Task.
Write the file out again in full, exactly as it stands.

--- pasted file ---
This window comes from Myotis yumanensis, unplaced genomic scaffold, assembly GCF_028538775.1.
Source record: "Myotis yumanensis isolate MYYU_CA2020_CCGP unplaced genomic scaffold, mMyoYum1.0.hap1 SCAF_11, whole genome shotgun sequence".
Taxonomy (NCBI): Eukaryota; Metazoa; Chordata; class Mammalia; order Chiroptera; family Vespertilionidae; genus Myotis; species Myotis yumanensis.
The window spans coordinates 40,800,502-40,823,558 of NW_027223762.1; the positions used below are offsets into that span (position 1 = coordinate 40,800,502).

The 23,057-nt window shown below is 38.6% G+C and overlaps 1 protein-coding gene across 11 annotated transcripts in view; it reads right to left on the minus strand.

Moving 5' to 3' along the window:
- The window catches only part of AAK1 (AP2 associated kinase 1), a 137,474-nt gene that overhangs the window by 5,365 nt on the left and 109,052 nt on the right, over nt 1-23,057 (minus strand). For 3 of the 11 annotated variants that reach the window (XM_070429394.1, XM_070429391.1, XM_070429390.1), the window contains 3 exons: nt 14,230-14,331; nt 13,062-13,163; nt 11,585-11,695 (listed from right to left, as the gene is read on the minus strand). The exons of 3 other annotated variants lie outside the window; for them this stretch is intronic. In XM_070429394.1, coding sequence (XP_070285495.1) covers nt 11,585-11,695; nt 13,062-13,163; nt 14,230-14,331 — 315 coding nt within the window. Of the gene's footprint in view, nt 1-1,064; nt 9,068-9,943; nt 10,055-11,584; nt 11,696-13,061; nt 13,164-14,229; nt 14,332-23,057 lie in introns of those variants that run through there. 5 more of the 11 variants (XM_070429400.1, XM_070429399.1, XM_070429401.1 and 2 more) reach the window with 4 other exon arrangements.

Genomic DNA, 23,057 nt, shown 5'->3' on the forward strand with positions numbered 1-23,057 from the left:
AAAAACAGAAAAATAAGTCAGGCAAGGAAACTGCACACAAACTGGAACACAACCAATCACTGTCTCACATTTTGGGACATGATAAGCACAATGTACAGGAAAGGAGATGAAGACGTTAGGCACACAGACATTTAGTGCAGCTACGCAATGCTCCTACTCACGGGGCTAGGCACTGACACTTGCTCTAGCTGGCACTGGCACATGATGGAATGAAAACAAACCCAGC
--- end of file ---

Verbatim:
This window comes from Myotis yumanensis, unplaced genomic scaffold, assembly GCF_028538775.1.
Source record: "Myotis yumanensis isolate MYYU_CA2020_CCGP unplaced genomic scaffold, mMyoYum1.0.hap1 SCAF_11, whole genome shotgun sequence".
Taxonomy (NCBI): Eukaryota; Metazoa; Chordata; class Mammalia; order Chiroptera; family Vespertilionidae; genus Myotis; species Myotis yumanensis.
The window spans coordinates 40,800,502-40,823,558 of NW_027223762.1; the positions used below are offsets into that span (position 1 = coordinate 40,800,502).

The 23,057-nt window shown below is 38.6% G+C and overlaps 1 protein-coding gene across 11 annotated transcripts in view; it reads right to left on the minus strand.

Moving 5' to 3' along the window:
- The window catches only part of AAK1 (AP2 associated kinase 1), a 137,474-nt gene that overhangs the window by 5,365 nt on the left and 109,052 nt on the right, over nt 1-23,057 (minus strand). For 3 of the 11 annotated variants that reach the window (XM_070429394.1, XM_070429391.1, XM_070429390.1), the window contains 3 exons: nt 14,230-14,331; nt 13,062-13,163; nt 11,585-11,695 (listed from right to left, as the gene is read on the minus strand). The exons of 3 other annotated variants lie outside the window; for them this stretch is intronic. In XM_070429394.1, coding sequence (XP_070285495.1) covers nt 11,585-11,695; nt 13,062-13,163; nt 14,230-14,331 — 315 coding nt within the window. Of the gene's footprint in view, nt 1-1,064; nt 9,068-9,943; nt 10,055-11,584; nt 11,696-13,061; nt 13,164-14,229; nt 14,332-23,057 lie in introns of those variants that run through there. 5 more of the 11 variants (XM_070429400.1, XM_070429399.1, XM_070429401.1 and 2 more) reach the window with 4 other exon arrangements.

Genomic DNA, 23,057 nt, shown 5'->3' on the forward strand with positions numbered 1-23,057 from the left:
AAAAACAGAAAAATAAGTCAGGCAAGGAAACTGCACACAAACTGGAACACAACCAATCACTGTCTCACATTTTGGGACATGATAAGCACAATGTACAGGAAAGGAGATGAAGACGTTAGGCACACAGACATTTAGTGCAGCTACGCAATGCTCCTACTCACGGGGCTAGGCACTGACACTTGCTCTAGCTGGCACTGGCACATGATGGAATGAAAACAAACCCAGC